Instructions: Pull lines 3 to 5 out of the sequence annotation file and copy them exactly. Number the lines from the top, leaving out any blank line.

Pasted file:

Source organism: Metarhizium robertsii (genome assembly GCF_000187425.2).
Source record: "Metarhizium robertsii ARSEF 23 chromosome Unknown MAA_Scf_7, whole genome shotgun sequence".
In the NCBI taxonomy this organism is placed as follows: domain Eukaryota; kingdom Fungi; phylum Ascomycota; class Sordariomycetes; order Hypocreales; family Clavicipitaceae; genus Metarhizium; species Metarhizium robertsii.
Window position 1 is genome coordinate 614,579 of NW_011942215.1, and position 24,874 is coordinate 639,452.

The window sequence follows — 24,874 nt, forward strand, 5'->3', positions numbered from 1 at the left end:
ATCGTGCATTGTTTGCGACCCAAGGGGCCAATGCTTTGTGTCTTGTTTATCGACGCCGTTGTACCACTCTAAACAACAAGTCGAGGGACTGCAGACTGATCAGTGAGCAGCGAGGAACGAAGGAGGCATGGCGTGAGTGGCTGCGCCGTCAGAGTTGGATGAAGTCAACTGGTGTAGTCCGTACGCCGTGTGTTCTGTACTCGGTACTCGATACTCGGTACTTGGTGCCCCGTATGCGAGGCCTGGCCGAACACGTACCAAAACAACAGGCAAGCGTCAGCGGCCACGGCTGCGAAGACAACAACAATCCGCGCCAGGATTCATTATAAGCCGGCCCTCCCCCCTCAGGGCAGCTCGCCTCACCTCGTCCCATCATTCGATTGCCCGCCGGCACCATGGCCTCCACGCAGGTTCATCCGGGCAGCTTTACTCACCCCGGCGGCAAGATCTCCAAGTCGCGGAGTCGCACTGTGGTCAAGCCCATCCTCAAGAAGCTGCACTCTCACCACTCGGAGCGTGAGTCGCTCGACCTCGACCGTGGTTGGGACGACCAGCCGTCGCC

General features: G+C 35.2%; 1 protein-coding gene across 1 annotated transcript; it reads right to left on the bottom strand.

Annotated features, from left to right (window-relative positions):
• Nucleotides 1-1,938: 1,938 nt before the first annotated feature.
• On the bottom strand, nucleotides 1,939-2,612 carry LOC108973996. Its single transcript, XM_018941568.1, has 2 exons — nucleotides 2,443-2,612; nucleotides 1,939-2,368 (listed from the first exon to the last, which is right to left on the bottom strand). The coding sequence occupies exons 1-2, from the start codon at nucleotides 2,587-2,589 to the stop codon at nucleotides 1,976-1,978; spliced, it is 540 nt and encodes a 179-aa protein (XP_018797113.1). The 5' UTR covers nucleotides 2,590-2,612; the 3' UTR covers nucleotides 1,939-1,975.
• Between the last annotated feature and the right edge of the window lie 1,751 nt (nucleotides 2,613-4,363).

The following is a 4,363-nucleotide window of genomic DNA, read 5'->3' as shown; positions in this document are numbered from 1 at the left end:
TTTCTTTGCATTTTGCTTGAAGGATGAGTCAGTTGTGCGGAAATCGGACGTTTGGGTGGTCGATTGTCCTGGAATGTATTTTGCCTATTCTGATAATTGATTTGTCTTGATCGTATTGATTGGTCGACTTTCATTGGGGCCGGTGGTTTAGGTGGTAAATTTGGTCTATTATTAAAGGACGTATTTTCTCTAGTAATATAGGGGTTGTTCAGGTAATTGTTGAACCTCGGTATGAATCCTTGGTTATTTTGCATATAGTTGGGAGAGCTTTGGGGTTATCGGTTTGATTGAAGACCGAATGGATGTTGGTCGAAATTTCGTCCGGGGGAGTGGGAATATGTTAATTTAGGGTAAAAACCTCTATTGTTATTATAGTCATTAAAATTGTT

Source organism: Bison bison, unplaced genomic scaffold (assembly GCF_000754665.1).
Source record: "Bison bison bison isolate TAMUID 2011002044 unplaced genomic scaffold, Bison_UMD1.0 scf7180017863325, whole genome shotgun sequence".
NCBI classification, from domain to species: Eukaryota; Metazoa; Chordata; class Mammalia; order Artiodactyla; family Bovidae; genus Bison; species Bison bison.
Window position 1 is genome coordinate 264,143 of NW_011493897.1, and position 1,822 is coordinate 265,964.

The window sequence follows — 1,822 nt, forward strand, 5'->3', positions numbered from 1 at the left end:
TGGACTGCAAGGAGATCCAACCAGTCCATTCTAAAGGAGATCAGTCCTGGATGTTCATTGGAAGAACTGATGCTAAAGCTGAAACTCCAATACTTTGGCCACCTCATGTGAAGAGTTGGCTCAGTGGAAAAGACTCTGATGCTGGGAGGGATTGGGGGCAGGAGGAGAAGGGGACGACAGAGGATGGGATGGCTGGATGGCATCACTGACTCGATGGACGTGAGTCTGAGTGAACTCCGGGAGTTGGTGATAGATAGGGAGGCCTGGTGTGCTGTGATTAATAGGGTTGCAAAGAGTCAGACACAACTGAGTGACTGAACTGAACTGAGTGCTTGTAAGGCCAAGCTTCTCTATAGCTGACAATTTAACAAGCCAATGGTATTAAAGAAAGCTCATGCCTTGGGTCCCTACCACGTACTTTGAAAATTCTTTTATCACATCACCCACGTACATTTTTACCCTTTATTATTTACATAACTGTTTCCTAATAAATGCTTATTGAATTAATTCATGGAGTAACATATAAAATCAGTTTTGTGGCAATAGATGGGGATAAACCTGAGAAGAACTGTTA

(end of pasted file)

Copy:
In the NCBI taxonomy this organism is placed as follows: domain Eukaryota; kingdom Fungi; phylum Ascomycota; class Sordariomycetes; order Hypocreales; family Clavicipitaceae; genus Metarhizium; species Metarhizium robertsii.
Window position 1 is genome coordinate 614,579 of NW_011942215.1, and position 24,874 is coordinate 639,452.

The window sequence follows — 24,874 nt, forward strand, 5'->3', positions numbered from 1 at the left end: